The Garden Guide

Book: London and Its Environs, 1927
Chapter: 57 From London To Windsor

Eton College 1

Previous - Next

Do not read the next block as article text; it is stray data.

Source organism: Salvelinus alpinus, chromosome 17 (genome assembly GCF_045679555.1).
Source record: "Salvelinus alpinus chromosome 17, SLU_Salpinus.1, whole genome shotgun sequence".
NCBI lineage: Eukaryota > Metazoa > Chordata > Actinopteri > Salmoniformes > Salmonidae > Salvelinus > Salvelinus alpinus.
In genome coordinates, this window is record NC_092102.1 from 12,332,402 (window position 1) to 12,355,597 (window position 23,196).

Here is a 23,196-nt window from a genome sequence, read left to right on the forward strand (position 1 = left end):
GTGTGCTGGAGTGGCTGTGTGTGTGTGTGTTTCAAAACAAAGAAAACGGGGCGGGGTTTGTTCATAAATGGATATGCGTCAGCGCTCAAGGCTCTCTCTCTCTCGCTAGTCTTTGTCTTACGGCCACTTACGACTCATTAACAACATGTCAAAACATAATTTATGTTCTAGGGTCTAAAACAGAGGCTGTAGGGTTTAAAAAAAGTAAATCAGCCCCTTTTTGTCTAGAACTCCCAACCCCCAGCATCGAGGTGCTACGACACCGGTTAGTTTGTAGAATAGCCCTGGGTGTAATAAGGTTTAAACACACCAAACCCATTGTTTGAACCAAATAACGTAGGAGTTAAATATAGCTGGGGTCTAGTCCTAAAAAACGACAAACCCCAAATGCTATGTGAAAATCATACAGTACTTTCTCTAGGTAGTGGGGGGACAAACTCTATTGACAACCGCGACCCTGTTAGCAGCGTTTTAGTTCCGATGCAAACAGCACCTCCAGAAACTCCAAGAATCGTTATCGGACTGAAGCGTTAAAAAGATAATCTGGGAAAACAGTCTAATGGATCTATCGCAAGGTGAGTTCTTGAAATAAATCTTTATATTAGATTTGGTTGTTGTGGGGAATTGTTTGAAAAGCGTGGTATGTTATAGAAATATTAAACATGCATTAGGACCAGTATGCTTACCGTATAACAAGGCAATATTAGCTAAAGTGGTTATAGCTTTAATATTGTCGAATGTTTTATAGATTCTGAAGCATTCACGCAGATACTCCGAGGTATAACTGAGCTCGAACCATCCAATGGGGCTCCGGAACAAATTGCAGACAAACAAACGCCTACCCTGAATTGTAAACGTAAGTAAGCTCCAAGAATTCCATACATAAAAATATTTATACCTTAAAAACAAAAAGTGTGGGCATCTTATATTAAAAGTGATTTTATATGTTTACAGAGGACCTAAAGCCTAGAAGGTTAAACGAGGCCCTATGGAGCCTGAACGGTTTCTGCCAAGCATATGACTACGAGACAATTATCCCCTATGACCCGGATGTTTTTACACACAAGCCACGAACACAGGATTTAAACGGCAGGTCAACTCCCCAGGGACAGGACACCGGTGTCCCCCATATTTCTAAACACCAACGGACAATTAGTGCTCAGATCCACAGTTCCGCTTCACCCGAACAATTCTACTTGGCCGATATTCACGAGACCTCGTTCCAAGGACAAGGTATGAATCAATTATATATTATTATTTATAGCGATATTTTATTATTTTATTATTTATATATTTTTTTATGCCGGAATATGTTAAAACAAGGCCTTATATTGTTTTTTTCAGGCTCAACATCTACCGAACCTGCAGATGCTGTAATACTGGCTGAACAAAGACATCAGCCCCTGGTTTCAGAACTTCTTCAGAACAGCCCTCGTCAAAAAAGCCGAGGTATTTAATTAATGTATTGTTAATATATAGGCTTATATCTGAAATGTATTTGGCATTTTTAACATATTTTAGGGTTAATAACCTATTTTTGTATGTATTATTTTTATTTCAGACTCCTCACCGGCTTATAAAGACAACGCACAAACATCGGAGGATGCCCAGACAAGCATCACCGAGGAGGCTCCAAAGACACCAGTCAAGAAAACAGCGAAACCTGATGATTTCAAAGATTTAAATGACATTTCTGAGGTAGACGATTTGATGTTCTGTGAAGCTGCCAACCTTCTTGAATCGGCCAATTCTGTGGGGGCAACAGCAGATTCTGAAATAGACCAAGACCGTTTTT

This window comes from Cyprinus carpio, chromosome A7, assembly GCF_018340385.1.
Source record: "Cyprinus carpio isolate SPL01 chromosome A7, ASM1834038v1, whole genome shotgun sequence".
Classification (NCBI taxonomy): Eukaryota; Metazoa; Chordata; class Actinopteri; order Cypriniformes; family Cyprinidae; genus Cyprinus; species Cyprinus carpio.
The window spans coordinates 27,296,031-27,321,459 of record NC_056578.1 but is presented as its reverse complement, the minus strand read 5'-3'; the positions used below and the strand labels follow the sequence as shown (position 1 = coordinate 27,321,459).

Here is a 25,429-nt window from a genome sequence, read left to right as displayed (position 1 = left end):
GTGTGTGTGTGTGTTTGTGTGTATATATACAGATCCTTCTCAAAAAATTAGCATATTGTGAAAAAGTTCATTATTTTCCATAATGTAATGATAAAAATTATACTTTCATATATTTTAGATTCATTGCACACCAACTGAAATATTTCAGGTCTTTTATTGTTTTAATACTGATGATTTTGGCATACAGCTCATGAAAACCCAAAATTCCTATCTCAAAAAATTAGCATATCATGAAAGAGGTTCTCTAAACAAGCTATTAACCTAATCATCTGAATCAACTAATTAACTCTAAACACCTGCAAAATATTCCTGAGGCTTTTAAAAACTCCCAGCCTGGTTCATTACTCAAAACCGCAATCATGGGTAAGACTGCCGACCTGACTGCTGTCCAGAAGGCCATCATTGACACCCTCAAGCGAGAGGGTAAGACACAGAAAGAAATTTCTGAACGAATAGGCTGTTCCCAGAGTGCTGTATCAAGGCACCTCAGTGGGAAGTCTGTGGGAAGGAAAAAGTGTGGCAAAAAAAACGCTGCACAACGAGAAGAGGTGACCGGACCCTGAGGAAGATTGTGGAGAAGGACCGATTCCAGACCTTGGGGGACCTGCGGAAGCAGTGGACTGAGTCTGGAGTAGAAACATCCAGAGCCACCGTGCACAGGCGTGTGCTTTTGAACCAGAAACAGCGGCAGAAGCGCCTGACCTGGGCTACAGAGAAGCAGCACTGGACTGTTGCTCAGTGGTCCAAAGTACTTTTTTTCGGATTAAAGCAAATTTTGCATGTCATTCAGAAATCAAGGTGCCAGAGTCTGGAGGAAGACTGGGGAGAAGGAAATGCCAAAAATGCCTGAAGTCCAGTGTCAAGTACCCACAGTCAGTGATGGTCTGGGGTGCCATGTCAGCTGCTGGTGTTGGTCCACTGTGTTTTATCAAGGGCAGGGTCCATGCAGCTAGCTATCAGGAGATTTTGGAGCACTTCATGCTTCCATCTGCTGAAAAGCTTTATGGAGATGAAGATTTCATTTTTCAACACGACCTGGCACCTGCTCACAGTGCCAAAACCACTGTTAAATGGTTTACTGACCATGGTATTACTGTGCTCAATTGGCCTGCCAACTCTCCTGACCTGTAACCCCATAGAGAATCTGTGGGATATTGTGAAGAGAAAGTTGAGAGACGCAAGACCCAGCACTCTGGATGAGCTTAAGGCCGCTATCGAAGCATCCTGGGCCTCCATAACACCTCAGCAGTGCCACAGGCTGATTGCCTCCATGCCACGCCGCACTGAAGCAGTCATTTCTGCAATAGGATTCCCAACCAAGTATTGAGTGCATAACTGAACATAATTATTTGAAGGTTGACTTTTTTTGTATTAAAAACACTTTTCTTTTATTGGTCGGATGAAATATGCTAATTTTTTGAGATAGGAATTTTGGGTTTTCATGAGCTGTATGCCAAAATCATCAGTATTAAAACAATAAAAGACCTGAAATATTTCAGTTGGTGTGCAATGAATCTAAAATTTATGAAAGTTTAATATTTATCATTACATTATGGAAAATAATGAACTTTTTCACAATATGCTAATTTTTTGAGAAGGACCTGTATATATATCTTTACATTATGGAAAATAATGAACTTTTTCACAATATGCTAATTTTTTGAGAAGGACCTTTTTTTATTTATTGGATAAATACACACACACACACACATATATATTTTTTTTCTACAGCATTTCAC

The main block of school buildings (with the School Office) is of fine mellow red brick. The buildings include two courts or quadrangles, communicating by an archway. In the centre of the larger of these, the School Yard, where the boys assemble for 'absence' or roll-call on half-holidays in summer at 2.15 & 5.30 p.m. (in winter at 2.30 p.m.), is a bronze statue of Henry VI. by Bird (1719). On the west side of this court, over the entrance archway, is the Upper School, erected in 1689-94. This contains busts of Wellington, Chatham, Fox, Canning, Gladstone, and other eminent Etonians. The panelled walls of class-rooms and staircase are covered with the names of boys (over 15,000 in number), the earlier (e.g. Fox and Shelley) cut by the boys themselves, the later added officially by professional hands. A bronze frieze in the colonnade below Upper School commemorates the 1157 Etonians who fell in the War. On the north side of the courts is the Lower School, with old wooden pillars (erected by Provost Sir Henry Wotton; 1624-39), which support the Long Chamber, once occupied by the dormitory of the Collegers (circa 1500). On the east side is Provost Lupton's beautiful front to the college buildings, with a central clock-tower (1517). On the south side of the School Yard stands the Chapel, a stalely Perpendicular structure of stone (175 feet long, 82 feet high) somewhat resembling King's College Chapel at Cambridge. It was begun in 1441 but contains details of every subsequent century. The ante-chapel was added about 1475. On the outside of the west wall is a modern statue of Bishop Waynflete (1395 ?-1486), the first Provost of Eton. The intervals between the north buttresses were formerly used for the game of 'fives,' and the projection of the balustrade at the north porch is responsible for the 'pepperbox,' which distinguishes the Eton form of the game. The internal decoration of the chapel is modern and not particularly happy. The fine lectern dates from circa 1485. On the south wall is the tomb of Sir Henry Savile, provost from 1596 to 1622. Lupton's Chapel (north side, Tudor) shows the rebus of that provost (1504-35). In the chancel is a Sir Galahad by G. F. Watts and a piece of tapestry (Adoration of the Magi) designed by Burne-Jones. In 1923 a series of Wall-paintings (1479-88) of English workmanship was discovered behind the stalls. In the antechapel are a statue of Henry VI. by Bacon (1786) and several brasses (15-17th century). The choristers' vestry, inside the north entrance, has been converted into a War Memorial Chapel.